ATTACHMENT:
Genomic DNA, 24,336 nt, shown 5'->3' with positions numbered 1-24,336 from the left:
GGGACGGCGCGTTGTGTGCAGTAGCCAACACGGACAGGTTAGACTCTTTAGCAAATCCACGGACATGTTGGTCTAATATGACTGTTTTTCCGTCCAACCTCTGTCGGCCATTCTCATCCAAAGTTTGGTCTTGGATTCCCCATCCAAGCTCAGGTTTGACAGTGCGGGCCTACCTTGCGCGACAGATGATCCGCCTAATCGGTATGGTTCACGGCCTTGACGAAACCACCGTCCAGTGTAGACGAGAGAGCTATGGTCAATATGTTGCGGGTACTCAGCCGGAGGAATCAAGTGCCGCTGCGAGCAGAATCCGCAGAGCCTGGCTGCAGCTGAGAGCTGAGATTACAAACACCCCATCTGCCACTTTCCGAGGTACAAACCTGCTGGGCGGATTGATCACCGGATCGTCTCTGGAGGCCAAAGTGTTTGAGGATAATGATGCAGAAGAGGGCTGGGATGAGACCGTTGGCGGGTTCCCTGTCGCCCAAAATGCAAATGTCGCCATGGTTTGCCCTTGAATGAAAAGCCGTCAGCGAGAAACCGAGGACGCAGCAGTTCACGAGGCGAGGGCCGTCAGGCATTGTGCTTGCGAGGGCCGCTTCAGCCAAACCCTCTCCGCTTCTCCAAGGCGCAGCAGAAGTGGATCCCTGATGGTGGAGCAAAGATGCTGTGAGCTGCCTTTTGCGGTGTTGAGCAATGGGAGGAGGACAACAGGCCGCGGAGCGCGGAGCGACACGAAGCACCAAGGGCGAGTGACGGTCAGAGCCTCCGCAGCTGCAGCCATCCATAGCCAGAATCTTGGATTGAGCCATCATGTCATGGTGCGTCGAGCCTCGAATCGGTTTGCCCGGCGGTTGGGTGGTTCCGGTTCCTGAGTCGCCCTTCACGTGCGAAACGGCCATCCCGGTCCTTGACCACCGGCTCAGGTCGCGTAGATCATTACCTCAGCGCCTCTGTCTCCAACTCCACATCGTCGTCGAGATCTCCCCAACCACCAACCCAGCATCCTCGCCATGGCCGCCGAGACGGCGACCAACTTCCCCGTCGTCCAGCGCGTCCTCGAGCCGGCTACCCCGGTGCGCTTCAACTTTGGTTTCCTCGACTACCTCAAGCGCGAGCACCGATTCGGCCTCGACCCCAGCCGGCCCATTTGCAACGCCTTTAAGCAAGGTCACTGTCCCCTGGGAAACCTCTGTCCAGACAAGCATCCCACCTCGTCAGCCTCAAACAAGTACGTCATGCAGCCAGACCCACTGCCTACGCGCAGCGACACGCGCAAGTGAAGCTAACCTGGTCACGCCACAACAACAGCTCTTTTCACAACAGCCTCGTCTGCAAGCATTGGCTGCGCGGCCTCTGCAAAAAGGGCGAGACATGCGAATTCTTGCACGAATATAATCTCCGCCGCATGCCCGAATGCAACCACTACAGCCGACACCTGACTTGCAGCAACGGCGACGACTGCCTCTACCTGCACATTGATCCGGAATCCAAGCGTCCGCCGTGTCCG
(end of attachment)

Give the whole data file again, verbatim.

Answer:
Genomic DNA, 24,336 nt, shown 5'->3' with positions numbered 1-24,336 from the left:
GGGACGGCGCGTTGTGTGCAGTAGCCAACACGGACAGGTTAGACTCTTTAGCAAATCCACGGACATGTTGGTCTAATATGACTGTTTTTCCGTCCAACCTCTGTCGGCCATTCTCATCCAAAGTTTGGTCTTGGATTCCCCATCCAAGCTCAGGTTTGACAGTGCGGGCCTACCTTGCGCGACAGATGATCCGCCTAATCGGTATGGTTCACGGCCTTGACGAAACCACCGTCCAGTGTAGACGAGAGAGCTATGGTCAATATGTTGCGGGTACTCAGCCGGAGGAATCAAGTGCCGCTGCGAGCAGAATCCGCAGAGCCTGGCTGCAGCTGAGAGCTGAGATTACAAACACCCCATCTGCCACTTTCCGAGGTACAAACCTGCTGGGCGGATTGATCACCGGATCGTCTCTGGAGGCCAAAGTGTTTGAGGATAATGATGCAGAAGAGGGCTGGGATGAGACCGTTGGCGGGTTCCCTGTCGCCCAAAATGCAAATGTCGCCATGGTTTGCCCTTGAATGAAAAGCCGTCAGCGAGAAACCGAGGACGCAGCAGTTCACGAGGCGAGGGCCGTCAGGCATTGTGCTTGCGAGGGCCGCTTCAGCCAAACCCTCTCCGCTTCTCCAAGGCGCAGCAGAAGTGGATCCCTGATGGTGGAGCAAAGATGCTGTGAGCTGCCTTTTGCGGTGTTGAGCAATGGGAGGAGGACAACAGGCCGCGGAGCGCGGAGCGACACGAAGCACCAAGGGCGAGTGACGGTCAGAGCCTCCGCAGCTGCAGCCATCCATAGCCAGAATCTTGGATTGAGCCATCATGTCATGGTGCGTCGAGCCTCGAATCGGTTTGCCCGGCGGTTGGGTGGTTCCGGTTCCTGAGTCGCCCTTCACGTGCGAAACGGCCATCCCGGTCCTTGACCACCGGCTCAGGTCGCGTAGATCATTACCTCAGCGCCTCTGTCTCCAACTCCACATCGTCGTCGAGATCTCCCCAACCACCAACCCAGCATCCTCGCCATGGCCGCCGAGACGGCGACCAACTTCCCCGTCGTCCAGCGCGTCCTCGAGCCGGCTACCCCGGTGCGCTTCAACTTTGGTTTCCTCGACTACCTCAAGCGCGAGCACCGATTCGGCCTCGACCCCAGCCGGCCCATTTGCAACGCCTTTAAGCAAGGTCACTGTCCCCTGGGAAACCTCTGTCCAGACAAGCATCCCACCTCGTCAGCCTCAAACAAGTACGTCATGCAGCCAGACCCACTGCCTACGCGCAGCGACACGCGCAAGTGAAGCTAACCTGGTCACGCCACAACAACAGCTCTTTTCACAACAGCCTCGTCTGCAAGCATTGGCTGCGCGGCCTCTGCAAAAAGGGCGAGACATGCGAATTCTTGCACGAATATAATCTCCGCCGCATGCCCGAATGCAACCACTACAGCCGACACCTGACTTGCAGCAACGGCGACGACTGCCTCTACCTGCACATTGATCCGGAATCCAAGCGTCCGCCGTGTCCG